Session Description: In this lecture and discussion, we will provide an overview of a recently completed qualitative study of five youth with ASD who acquired and maintained employment prior to and during the COVID-19 pandemic. With so much emphasis on what is wrong with individuals with ASD, there has been very little note of what success in adult life should be for these youth. The purpose of this cross-sectional case study was to collect the perspectives of individuals with ASD who are successfully employed to understand their perspective. The results identified six major themes participants reported as contributing to their success. Each theme will be discussed and implications for special and general educators, parents of individuals with ASD, and potential employers will also be presented. Attendees will have the opportunity to learn more about the skills and abilities of individuals with ASD in the workplace and consider their role in preparing their students and/or children with ASD for employment in community-based settings. Finally, we will discuss the impact that employees with ASD have on their co-workers and employers. The ultimate message of this session is one of hope for youth with ASD to become full participants in their lives and communities.
  3. Enhancing Your Culturally Responsive Teaching Practices Through Action Research
    Presenter: Hillary Parkhouse, Ph.D.; Alma Kenup; Victoria Case; and Jesse Senechal, Ph.D.
    Session Description: This session will introduce teachers to what action research is and how they can use it to become more culturally responsive educators. VCU faculty will first describe how action research works, the theory and research behind it, and how teachers can use it within their specific contexts in order to create more culturally responsive classrooms. Then several experienced action researchers from Richmond area secondary schools will share how they designed and carried out action research projects and the impacts these had on their culturally responsive teaching practices. The presenters will summarize their two-year projects, the impacts on themselves and students, and advice for others interested in trying out action research. We will then ask audience members to brainstorm how they might apply this model in their own teaching contexts, and offer a chance for them to ask the presenters questions that arise as they consider using action research for culturally responsive teaching. The session will be discussion-based to allow audience members ample opportunity to ask questions.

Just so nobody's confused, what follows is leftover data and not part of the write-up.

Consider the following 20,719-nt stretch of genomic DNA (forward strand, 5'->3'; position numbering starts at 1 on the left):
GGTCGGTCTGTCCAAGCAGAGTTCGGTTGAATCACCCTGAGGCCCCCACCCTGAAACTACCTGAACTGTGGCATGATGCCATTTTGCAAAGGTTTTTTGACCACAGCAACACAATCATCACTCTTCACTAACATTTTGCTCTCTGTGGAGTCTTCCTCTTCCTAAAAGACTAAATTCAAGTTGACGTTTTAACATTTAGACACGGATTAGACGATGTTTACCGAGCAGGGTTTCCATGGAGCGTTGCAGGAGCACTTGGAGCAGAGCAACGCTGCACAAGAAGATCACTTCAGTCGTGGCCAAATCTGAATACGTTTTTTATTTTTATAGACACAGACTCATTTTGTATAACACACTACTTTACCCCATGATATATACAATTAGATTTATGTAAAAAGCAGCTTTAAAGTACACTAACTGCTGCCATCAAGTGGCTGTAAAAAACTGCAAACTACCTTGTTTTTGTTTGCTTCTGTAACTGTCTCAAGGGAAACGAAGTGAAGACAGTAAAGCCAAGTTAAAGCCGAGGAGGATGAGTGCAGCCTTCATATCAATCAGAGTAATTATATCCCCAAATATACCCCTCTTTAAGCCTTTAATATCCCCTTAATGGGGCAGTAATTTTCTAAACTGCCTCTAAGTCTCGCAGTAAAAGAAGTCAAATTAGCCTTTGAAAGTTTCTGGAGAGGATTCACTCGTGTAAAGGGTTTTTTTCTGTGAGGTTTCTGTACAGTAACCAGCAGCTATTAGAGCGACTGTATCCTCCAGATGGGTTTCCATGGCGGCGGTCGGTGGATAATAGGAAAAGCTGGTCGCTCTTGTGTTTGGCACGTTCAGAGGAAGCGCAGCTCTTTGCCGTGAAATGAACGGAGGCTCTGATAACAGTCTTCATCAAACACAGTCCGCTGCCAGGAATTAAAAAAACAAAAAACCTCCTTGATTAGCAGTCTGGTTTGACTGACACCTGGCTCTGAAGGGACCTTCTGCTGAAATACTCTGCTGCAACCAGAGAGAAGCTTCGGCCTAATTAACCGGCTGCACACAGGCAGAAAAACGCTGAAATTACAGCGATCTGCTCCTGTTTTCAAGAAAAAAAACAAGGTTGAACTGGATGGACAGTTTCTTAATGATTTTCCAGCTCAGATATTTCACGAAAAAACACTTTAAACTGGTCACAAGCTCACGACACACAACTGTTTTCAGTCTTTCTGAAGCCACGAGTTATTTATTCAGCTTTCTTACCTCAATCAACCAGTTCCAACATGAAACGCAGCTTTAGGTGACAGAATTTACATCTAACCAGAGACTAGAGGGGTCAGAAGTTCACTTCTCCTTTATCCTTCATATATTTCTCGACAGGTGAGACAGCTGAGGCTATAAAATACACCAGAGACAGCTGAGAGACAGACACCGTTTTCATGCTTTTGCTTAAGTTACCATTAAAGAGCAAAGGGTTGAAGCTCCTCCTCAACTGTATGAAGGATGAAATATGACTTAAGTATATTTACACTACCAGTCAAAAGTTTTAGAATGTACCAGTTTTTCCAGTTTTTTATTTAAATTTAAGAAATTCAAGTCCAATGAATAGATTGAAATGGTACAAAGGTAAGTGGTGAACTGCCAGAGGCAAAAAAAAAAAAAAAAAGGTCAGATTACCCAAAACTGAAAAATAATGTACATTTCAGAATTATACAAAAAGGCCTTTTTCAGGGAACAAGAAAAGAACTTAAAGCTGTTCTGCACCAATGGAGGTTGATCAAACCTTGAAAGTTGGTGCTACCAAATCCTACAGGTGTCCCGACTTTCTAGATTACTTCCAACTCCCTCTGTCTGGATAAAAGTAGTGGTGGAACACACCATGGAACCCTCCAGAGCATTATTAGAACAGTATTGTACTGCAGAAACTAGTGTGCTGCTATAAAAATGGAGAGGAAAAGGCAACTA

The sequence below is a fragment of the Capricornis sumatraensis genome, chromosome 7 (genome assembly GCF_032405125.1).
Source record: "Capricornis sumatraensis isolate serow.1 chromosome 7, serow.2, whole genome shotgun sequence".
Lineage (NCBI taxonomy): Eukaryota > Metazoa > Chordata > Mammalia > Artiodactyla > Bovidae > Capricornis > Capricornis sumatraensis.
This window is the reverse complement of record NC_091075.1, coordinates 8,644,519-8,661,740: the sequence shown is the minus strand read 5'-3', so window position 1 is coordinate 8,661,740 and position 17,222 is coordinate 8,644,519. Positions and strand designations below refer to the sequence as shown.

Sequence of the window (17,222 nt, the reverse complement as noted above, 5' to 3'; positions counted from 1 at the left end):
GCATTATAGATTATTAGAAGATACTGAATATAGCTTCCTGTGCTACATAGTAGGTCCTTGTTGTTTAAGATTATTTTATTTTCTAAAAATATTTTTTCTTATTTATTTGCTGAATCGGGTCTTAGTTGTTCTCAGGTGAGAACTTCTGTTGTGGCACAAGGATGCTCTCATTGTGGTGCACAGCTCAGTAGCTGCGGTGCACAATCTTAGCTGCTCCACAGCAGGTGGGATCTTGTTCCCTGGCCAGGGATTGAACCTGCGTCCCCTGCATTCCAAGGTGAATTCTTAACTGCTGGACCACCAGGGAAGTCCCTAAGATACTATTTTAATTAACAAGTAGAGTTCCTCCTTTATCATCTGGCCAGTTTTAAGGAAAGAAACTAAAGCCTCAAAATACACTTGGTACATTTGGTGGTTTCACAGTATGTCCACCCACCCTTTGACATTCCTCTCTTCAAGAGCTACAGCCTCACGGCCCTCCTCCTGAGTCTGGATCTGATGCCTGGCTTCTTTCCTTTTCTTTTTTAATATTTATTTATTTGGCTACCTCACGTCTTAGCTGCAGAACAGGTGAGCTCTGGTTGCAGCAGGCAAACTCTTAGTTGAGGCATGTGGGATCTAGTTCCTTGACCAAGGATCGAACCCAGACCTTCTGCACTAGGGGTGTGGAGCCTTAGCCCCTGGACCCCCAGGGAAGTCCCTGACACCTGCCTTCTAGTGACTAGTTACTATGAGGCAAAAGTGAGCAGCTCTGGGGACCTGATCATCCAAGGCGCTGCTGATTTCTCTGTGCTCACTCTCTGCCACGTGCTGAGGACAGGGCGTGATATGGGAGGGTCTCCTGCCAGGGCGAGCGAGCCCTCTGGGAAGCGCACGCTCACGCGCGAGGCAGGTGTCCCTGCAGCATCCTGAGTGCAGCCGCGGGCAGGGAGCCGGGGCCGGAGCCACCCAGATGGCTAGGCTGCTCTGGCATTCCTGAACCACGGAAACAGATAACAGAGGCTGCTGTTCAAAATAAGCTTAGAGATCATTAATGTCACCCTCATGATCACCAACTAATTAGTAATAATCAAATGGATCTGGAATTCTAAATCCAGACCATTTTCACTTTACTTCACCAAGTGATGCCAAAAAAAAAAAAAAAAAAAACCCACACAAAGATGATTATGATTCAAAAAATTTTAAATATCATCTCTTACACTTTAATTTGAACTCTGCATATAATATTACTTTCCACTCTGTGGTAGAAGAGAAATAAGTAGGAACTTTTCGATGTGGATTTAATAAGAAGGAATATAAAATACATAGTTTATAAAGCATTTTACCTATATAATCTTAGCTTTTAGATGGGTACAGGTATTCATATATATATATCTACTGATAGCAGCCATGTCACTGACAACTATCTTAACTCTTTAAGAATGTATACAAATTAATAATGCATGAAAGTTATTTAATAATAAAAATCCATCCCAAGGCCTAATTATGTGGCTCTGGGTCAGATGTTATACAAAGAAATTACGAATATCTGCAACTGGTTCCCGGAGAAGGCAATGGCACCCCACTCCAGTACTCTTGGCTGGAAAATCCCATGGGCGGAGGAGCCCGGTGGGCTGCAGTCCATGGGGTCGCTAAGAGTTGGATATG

3-4 p.m.: Session Three

  1. RTR Teacher Residency: Supporting Teacher Professionalism Through Reflective Practice
    Presenter: Lisa Abrams, Ph.D.; Kim McKnight, Ph.D.; and Jesse Senechal, Ph.D.
    Description: Alternative models of teacher preparation, such as teacher residency programs, have become prominent models to address the challenges of recruiting and retaining teachers in hard-to-staff schools. The residency model shifts the responsibility of preservice preparation from the university to the classroom mentor or coach. A cornerstone of the coaching model is engaging in reflective practice alongside the beginning teacher. These conversations and side-by-side work yields benefits for pre-service and in-service coaches. This session focuses on the central role of reflective practice in teacher development and professional growth. Session participants will learn how different tools and strategies have supported the development of beginning teachers prepared through a residency model. We will extend these ideas and strategies to in-service teachers to discuss how they can support student learning by (re) engaging in reflective strategies. The session centers on teachers’ voices. Using a discussion-based model we will explore excerpts from conversations with pre-service teachers and their mentors to illustrate the impact on reflection on developing effective practice.
  2. When We Do It for the Culture: The Intentional Centering of Blackness in School-Based Mental Health Systems
    Presenter: Shenita Williams
    Session Description: Mental health services are often underutilized by Black students because selected programs and services are not designed nor implemented with the Black student in mind (Hatcher, 2017). The continued use of Eurocentric theories as the dominant explanation and understanding of behaviors of persons of African descent is ineffective, inappropriate, and dismissive of cultural differences (Hatcher, 2017). Afrocentricity places African ideals at the center of any analysis that involves African culture and behavior (Asante, 1987). Afrocentricity is a way of thinking, acting, and living to advance social justice and human rights that honors cultural uniqueness, personal strengths, and community development (Bent-Goodley et al., 2017; Borum, 2017; Hatcher et al., 2017). Given the minimal research in the extant literature about how the mental health needs of Black students are addressed through school-based mental health (SBMH) systems, my research (and this presentation) aims to help schools create inclusive and effective SBMH systems that consider the cultural influences and mental health needs of Black students. Using a lecture-style format, participants are introduced to Afrocentricity and its use as a framework for meeting the mental health needs of Black students.
  3. Design-Thinking for Educators
    Presenter: Brandi Daniels
    Session Description: Design-Thinking for Educators will fuse the following delivery methods during the session: lecture-style, discussion-based, and activity-driven with volunteers from the audience. Inspired by an academic partnership with VCU's da Vinci Center for Innovation, Design-Thinking Educators will help bridge the education field and its challenges from a deficit language to a values, skills-based perspective. The lecture-style presentation will help to illuminate connectors for content connections and participant engagement via shared learning and experiences (i.e. storytelling). The Universal Design for Learning topic along with Bolman & Deal's Four Leadership Frames for collaboration and productive conflict will be explored as well.